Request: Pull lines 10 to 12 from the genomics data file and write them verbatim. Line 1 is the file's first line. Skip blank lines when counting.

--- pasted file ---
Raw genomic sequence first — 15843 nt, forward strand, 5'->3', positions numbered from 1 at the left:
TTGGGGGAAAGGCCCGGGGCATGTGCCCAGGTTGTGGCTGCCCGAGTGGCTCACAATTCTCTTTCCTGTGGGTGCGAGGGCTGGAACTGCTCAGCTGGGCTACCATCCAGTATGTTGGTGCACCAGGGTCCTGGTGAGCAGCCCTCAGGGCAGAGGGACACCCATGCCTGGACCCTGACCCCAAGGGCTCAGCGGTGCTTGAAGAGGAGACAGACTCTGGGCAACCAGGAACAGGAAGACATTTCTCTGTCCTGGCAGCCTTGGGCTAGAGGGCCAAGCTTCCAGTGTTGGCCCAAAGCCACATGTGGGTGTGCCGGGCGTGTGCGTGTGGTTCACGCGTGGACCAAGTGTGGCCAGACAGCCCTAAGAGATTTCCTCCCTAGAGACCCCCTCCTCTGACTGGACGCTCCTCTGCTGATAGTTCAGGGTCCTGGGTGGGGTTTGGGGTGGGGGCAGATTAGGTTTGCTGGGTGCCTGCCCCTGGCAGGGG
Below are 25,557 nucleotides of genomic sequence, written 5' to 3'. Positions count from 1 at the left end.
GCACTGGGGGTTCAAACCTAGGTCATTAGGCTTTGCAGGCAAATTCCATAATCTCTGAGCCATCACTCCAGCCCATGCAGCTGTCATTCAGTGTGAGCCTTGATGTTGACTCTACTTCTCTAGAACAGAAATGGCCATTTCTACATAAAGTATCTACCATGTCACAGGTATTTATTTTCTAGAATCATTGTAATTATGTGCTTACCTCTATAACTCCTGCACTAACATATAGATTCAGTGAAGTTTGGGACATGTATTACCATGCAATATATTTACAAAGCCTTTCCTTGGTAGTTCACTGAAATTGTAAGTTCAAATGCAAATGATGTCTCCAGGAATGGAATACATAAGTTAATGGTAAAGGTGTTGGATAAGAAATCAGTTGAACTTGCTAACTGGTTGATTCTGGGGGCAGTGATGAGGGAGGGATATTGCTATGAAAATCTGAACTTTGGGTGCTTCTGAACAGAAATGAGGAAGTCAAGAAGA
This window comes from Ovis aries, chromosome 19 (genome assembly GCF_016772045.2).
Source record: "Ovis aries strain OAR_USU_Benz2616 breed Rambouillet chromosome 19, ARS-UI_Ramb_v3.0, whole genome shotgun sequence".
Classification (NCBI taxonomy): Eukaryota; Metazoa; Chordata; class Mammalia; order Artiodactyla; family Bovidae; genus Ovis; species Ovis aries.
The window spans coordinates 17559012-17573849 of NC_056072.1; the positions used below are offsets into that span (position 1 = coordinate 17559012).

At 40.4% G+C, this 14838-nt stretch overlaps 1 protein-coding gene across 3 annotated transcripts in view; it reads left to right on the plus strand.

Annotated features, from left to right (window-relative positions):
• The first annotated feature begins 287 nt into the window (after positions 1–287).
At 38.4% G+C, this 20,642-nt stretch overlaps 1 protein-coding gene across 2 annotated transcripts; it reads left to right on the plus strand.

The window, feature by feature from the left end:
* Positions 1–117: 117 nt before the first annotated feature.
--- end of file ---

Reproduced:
Annotated features, from left to right (window-relative positions):
• The first annotated feature begins 287 nt into the window (after positions 1–287).
At 38.4% G+C, this 20,642-nt stretch overlaps 1 protein-coding gene across 2 annotated transcripts; it reads left to right on the plus strand.